The Chicago Calligraphy Collective was founded in 1976 to promote the study, practice, and appreciation of calligraphy in all its historical and present-day applications.
In this exhibition you will see a small sample of rare and special books on religion, published from the thirteenth to the nineteenth centuries that the Newberry collected over the last two decades. In 1991, Newberry Trustee Sister Ann Ida Gannon, president Emerita of Mundelein College, arranged for the transfer of Mundelein’s rare book collection to the Newberry.
The Genealogy and Local History staff will introduce novices to the basics of research at an informal orientation. After the session, you are welcome to begin your research. A reference librarian will be available to provide suggestions and assistance. Reservations not required.
Showcasing the first Ferris wheel, dazzling and unprecedented electrification, and exhibits from around the world, the World’s Columbian Exposition of 1893 was Chicago’s chance to demonstrate that it had risen from the ashes of the Great Fire and was about to take its place as one of the world’s great cities.
4 – 5 pm
Where’s the ideal place to work on annotating an Italian text? Why, the Newberry, of course! Come and see what treasures Rachel A. Walsh has been working with in her on-going quest to produce the first scholarly edition of Giovan Mario Crescimbeni’s treatise on what constitutes beautiful Italian poetry, La bellezza della volgar poesia.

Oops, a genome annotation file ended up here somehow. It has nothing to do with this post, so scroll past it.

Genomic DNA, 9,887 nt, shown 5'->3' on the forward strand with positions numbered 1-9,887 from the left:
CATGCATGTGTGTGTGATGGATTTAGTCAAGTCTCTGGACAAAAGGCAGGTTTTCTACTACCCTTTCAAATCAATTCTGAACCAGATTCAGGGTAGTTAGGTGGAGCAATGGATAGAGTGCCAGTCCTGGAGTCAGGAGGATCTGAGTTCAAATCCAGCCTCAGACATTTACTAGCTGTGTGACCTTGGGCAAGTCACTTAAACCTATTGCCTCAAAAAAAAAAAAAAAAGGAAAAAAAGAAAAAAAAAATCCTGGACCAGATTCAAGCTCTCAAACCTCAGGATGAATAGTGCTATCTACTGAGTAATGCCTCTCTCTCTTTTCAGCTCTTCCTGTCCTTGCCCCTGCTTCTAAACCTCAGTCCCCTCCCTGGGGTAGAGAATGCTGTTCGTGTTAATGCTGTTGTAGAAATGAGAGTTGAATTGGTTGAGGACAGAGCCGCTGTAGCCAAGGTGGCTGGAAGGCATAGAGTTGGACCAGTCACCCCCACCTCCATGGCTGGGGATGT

4 – 5 pm
The North American Great Lakes appear as a region in maps at least as far back as the seventeenth century, when they were brought together to suggest a geographical coherence to French territorial claims.
In a talk about her new book, Capital of the World: The Race to Host the United Nations, historian Charlene Mires foregrounds Chicago’s role in the process of establishing the United Nations’ first location in New York.
4 – 5 pm
Many universities offer courses in Latin paleography for medievalists. Training in vernacular paleography, for early modernists, is harder to come by. This month the Center for Renaissance Studies is hosting a summer institute in Spanish paleography, funded by the Mellon Foundation.
Urban planning might have been born in Chicago, but that was more than a century ago, in a very different city. Today’s city is not the product of Daniel Burnham or Mrs. O’Leary’s cow. It’s the rust belt metropolis that shouldered its way onto the list of global cities. But what did planning have to do with it?
“The United States is the most religiously diverse nation in the world,” writes Diana Eck in her pathbreaking work “A New Religious America.” After the Immigration Act of 1965 eliminated the quotas linking immigration to national origins, diverse peoples from across the globe have come to call America home.
4 – 5 pm
For the past few years, a small number of local students have presented their History Fair projects at an early summer Newberry colloquium, and they’ve always been awesome.